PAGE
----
this time he chiefly devoted his energies to the promotion of popular education. About May 1849 he undertook the management of the school supported by the National Association. Desirous of having elementary anatomy and physiology taught there, he devoted himself to the study of these subjects, and taught them himself in the association's school and in several Birkbeck schools, and wrote a text-book, ‘Elementary Anatomy and Physiology for Schools’ (1851; 2nd edition, 1853), which passed through two editions with some success. He was now well known as a moderate and representative working-man reformer, was examined before the House of Commons committee on free libraries in 1849 (see Report on Free Libraries, 1850, pp. 176–81), and became, on Wilberforce's invitation, a member of the ‘working-class committee of the Great Exhibition’ in 1850. In 1852 he wrote a book on ‘Social and Political Morality,’ which was published in 1853, and in 1856 a poem called ‘Woman's Mission.’ The National Association's school broke up in 1857, the National Hall (formerly the Gate Street Chapel, and subsequently the Royal Music Hall, Holborn) passed out of their hands, and Lovett became a teacher of anatomy in St. Thomas Charterhouse schools, and in Richardson's grammar school, Gray's Inn Road, and wrote a number of school-books on elementary science. But as age crept on him he found himself less and less able to support himself. ‘Few persons,’ he writes pathetically, ‘have worked harder or laboured more earnestly than I have; but somehow I was never destined to make money.’ He continued to write on scientific subjects, but could not get his writings published; his earlier works were published at his own expense. A portion of his writings on social science appeared in the ‘Beehive’ in 1868. His last years were spent in feeble health. He wrote his ‘Autobiography,’ a garrulous work, containing the full text of his political addresses and manifestoes, but throwing considerable light on the history of the chartist movement, and it was published in 1876. He died at 137 Euston Road, London, on 8 Aug. 1877, and was buried at Highgate. Gammage says of him that he was the ablest writer and best man of business among the London chartists, and had a clear and masterly intellect and great powers of application, but he was suspicious of others, and somewhat impracticable. Francis Place, writing in 1836, described him as a tall, thin, and somewhat hypochondriacal, but ‘honest, sincere, and courageous man.’ He ridiculed him for having been first an Owenite, and then an advocate of ‘opinions no less absurd, respecting the production and distribution of everything which results from the labour of men's hands,’ but anticipated his becoming ‘a reasonable and valuable member of society’—a forecast to some extent verified by the individualistic tone adopted by Lovett in his autobiography (Place MSS., Brit. Mus. Addit. 27791 f. 241).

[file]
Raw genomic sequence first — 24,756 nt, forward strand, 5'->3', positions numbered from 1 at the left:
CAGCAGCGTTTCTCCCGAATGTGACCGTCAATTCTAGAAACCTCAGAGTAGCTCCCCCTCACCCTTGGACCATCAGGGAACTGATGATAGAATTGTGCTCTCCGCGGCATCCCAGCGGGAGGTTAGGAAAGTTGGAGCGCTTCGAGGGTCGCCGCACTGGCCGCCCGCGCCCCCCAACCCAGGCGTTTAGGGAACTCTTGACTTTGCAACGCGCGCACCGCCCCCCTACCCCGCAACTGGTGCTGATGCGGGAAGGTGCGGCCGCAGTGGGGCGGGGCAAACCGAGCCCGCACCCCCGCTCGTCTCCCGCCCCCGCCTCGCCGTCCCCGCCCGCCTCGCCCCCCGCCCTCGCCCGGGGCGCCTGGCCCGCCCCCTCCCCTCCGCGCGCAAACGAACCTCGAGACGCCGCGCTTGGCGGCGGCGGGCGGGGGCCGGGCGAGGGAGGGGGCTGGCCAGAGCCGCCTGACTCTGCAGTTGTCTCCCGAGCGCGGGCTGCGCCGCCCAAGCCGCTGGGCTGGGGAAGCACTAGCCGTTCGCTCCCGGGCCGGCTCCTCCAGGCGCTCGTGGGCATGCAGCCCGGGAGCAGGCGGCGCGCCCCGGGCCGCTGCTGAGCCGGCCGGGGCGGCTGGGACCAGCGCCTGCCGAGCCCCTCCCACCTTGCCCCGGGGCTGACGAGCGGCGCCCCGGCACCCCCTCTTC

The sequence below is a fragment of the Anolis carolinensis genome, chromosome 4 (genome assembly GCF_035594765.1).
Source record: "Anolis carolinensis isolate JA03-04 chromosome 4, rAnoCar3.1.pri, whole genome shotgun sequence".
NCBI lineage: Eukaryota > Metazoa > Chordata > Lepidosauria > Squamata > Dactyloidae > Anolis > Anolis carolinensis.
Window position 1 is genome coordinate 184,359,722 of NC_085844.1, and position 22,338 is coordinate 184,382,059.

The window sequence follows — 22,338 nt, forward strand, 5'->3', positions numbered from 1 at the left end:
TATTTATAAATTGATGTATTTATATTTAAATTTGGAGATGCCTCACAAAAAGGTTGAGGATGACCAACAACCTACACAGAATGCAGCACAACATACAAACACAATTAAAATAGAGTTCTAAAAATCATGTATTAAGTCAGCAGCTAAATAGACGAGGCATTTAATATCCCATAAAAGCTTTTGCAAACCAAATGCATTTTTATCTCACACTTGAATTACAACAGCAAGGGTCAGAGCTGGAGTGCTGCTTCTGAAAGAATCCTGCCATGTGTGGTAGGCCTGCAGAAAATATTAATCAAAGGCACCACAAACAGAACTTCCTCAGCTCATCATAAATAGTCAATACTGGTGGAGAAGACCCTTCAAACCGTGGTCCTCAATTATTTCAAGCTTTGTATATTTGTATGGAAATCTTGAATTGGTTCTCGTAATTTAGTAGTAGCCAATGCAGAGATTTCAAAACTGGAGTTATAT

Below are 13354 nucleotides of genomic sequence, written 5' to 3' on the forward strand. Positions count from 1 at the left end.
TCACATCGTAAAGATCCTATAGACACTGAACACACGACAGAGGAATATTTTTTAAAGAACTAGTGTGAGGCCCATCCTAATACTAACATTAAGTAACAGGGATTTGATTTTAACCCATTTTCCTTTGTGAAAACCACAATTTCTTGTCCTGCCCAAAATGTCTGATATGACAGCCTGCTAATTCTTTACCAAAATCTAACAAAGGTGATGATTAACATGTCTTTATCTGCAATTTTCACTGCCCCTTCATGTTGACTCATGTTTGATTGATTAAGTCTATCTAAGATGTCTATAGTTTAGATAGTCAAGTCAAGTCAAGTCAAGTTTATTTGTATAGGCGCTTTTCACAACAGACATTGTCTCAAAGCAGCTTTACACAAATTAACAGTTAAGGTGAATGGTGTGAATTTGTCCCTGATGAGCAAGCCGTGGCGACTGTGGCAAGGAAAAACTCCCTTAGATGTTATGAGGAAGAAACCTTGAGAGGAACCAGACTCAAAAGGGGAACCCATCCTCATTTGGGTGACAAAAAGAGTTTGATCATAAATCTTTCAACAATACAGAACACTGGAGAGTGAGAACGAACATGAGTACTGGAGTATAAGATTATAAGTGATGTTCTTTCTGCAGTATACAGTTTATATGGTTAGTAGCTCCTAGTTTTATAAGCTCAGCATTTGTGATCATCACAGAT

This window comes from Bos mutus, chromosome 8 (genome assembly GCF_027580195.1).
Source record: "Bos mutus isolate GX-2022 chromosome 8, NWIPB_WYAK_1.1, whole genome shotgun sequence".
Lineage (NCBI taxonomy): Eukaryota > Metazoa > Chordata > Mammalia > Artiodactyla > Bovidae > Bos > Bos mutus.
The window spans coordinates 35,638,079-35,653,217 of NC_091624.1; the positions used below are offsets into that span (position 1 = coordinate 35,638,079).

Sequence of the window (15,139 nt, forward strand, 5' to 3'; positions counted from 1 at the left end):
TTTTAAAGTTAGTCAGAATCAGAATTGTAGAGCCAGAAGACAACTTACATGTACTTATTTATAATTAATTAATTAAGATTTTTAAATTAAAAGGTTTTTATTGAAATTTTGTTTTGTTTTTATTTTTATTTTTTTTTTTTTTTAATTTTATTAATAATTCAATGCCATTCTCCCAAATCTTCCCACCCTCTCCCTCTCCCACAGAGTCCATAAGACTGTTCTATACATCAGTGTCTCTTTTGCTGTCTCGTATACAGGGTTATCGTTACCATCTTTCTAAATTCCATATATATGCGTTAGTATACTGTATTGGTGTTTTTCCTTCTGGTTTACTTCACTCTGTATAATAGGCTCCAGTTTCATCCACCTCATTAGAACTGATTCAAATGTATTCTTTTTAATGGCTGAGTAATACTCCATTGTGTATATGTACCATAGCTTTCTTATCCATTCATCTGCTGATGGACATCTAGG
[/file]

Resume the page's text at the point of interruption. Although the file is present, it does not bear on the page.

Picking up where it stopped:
Besides the works mentioned above, Lovett wrote addresses and broadsheets; ‘An address to the political and social reformers of the United Kingdom,’ 1841; ‘Letter to Donaldson and Mason refusing to be Secretary to the National Charter Association,’ 1843; ‘Letter to Dr. O'Connell,’ 1843; ‘A proposal for the consideration of the Friends of Progress,’ 1847; ‘Justice safer than expediency,’ 1848.
[The principal authority is W. Lovett's Autobiography, but, especially for the later years and on points not immediately connected with his political activity, it is inaccurate, and is corrected by G. J. Holyoake's History of Co-operation and R. G. Gammage's History of Chartism. See, too, Place MSS. in Brit. Mus.; Poor Man's Guardian, 1831–5; Boase and Courtney's Bibliotheca Cornubiensis; H. B. Stanton's Reforms and Reformers; Examiner, 18 Aug. 1877.]
LOVIBOND, EDWARD (1724–1775), poet, son of Edward Lovibond, a director of the East India Company, who died in July 1737 (Lond. Mag. vi. 397; cf. Chester, London Marriage Licenses, p. 862), was born at Hampton, Middlesex, in 1724. He was educated at Kingston-upon-Thames under Richard Wooddeson [q. v.] and at Magdalen College, Oxford, where he matriculated as gentleman-commoner on 15 May 1739 (Foster, Alumni Oxon. 1715–1888). Inheriting a competence from his father, he was enabled to ‘pass his days in the quiet enjoyment of the pleasures of rural life’ (cf. Ode to Youth). His fame as a poet rests on his contributions to the ‘World,’ a weekly newspaper, started in 1753 by Edward Moore [q. v.], and numbering Horace Walpole and Lord Chesterfield among its original contributors. On 25 July 1754 (No. 82) appeared his best-known piece, ‘The Tears of Old May Day,’ which long maintained a place in English anthologies, and was described at the time as ‘flowing with a plaintive melody which has only been surpassed by the inimitable Churchyard Elegy.’ The comparison indicates the poet from whom, with Mason, and possibly Dyer, Lovibond chiefly drew his inspiration, though in the case of ‘Julia's Printed Letter,’ his most ambitious and best effort, Pope's ‘Eloisa’ is evidently the model. His slighter pieces have the facile, if insipid, prettiness of Ambrose Phillips. Lovibond, who is said to have lived unhappily with his